It takes 20 semi-trailer trucks to move the touring production of The Phantom of the Opera from city-to-city. It is not hard to see why after taking in the visual spectacle currently playing at Vancouver’s Queen Elizabeth Theatre.
A massive moving wall transporting actors from opera house to Phantom lair on stairs which magically appear, a pair of two-story rotating opera boxes, a one-ton chandelier perched high above the audience, and pyrotechnics galore. They are just a few examples of what awaits in this reinvented production.
And the costumes. Over 1,200 used each night, including some from the original production some 25 years ago, are as equally as gorgeous.
Is it any wonder it takes a small army of 75 to load the production into the theatre, plus another 35 stagehands to take care of it all at each performance?
Despite all the labour though, it seems someone forgot to unload a truck. The one with all the sound equipment and speakers. For while visually this production is absolutely grand, its sound wasn’t.
Actually, to blame the sound system is not entirely fair. Although it did feel muddy at times, there were also great swaths of Charles Hart and Richard Stilgoe’s lyrics which were simply lost inside the 2,765 seat QE Theatre. Not just the fault of the 200 speakers that travel with this enormous show, much of the blame also rests squarely on the shoulders of the cast.
There was an interesting phenomena at play last night which may help explain why audiences are forgiving when it comes to sound.
With Phantom’s longevity comes legions of theatre-goers and fans familiar with the work. Even as many of the lyrics in this production were unintelligible, those familiar with the work simply insert them. The result is as if we are actually hearing all the lyrics, when in reality some of it is playing out in our own memories.
I count myself among them. Having taken in a number of past productions, and sung along to my own well-used original cast recording over the years, the Phantom music and lyrics have become etched in our minds. Giving new meaning to the lyrics “The Phantom of the Opera is there, inside your mind”, it was also evidenced by the woman seated behind us who mistakenly thought this was a sing-along version.
Thankfully everything wasn’t lost to poor diction. When this cast kicked in, they were simply breathtaking.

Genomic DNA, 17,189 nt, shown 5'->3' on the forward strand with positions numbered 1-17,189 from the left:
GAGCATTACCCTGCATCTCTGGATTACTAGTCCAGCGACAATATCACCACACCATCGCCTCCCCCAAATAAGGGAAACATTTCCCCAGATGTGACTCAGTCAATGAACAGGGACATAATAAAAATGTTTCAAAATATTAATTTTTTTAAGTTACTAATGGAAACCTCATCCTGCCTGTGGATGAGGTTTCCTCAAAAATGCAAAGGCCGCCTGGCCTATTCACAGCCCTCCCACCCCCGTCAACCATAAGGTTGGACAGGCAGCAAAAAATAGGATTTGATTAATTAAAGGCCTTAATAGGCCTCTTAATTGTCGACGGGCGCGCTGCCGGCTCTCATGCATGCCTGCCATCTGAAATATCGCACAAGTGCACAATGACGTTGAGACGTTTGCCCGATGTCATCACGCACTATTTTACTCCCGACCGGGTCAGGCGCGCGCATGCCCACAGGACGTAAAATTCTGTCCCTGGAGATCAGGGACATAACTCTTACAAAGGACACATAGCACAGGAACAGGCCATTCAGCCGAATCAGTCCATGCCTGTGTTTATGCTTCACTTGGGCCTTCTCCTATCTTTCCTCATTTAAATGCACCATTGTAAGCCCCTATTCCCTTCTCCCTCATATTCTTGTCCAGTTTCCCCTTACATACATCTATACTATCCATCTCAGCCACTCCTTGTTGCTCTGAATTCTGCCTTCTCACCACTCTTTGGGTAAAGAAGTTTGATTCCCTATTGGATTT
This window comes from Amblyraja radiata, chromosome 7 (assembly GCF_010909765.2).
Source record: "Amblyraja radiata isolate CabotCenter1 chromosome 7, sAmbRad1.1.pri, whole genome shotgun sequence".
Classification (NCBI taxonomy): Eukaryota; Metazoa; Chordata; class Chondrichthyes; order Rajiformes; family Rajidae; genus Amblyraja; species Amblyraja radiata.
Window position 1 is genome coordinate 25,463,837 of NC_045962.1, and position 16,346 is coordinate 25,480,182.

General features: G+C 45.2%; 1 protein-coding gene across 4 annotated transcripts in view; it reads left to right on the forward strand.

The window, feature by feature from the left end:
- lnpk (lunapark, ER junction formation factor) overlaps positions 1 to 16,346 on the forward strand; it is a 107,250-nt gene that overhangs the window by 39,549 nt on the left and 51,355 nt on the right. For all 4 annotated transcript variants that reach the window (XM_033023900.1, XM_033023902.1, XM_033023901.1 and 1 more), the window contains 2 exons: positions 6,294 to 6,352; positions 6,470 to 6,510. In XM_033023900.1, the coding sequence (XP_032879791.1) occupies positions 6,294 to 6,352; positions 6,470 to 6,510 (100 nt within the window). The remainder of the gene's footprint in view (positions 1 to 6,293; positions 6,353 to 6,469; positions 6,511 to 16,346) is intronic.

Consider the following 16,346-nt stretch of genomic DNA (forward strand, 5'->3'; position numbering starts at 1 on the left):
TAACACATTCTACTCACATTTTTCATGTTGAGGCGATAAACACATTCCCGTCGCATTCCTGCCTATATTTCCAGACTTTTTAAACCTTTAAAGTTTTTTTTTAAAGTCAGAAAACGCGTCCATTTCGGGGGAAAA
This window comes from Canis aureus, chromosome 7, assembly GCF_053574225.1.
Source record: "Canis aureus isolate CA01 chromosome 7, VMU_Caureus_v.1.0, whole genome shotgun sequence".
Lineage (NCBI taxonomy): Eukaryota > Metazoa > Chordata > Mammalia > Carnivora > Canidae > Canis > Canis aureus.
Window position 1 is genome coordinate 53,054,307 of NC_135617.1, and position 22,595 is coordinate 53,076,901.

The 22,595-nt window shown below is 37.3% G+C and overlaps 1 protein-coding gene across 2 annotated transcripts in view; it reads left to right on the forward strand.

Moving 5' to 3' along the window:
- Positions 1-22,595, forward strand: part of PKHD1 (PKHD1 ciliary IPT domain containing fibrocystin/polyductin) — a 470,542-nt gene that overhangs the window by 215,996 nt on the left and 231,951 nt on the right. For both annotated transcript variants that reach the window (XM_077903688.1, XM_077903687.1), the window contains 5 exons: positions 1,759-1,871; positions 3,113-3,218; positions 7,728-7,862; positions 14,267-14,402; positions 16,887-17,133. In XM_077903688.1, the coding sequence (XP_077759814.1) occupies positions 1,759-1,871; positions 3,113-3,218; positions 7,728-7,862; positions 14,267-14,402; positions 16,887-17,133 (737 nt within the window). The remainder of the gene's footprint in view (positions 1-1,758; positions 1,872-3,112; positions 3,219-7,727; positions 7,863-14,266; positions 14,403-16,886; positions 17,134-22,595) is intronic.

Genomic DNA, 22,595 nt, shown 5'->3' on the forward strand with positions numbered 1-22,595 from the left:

The most consistent was Derrick Davis as the Phantom. As part of this reinvented production he is meant to come off as more “real”. He succeeds. Never before moved by Christine’s rejection, in making him a much more sympathetic character, Davis finds the necessary emotion to make it heartfelt. He also brings his wonderful singing voice to the Phantom’s signature song, “The Music of the Night”.
As Christine Daaé, Katie Travis doesn’t fare as well. Out-of-the-gate she is a shadow of past productions where the acting was often too big, and unfortunately, many of her songs were among those lost. Thanks to Davis’s more grounded performance though, Travis does settle in many of the scenes with him.
Interestingly, Vancouver is the last stop on the tour for Travis before she is replaced by Eva Tavares who takes over the role as the production moves next to Edmonton. Tavares is from Vancouver, having received some of her training at the UBC Opera Program. It is a shame she had not been able to perform for a hometown audience.
But most of today’s audience comes to The Phantom of the Opera with anticipation of spectacle. From the audience’s reaction last night they got what they wanted, and were far more forgiving of a production which emphasises visuals over sound. It is still a major problem though when you’re a musical, with the word opera in its title.
The Phantom of the Opera with music by Andrew Lloyd Webber and lyrics by Charles Hart and Richard Stilgoe. A Broadway Across Canada presentation of a Cameron Mackintosh production, in association with the Really Useful Group. On stage at the Queen Elizabeth Theatre until July 23. Visit http://broadwayacrosscanada.ca for tickets and information.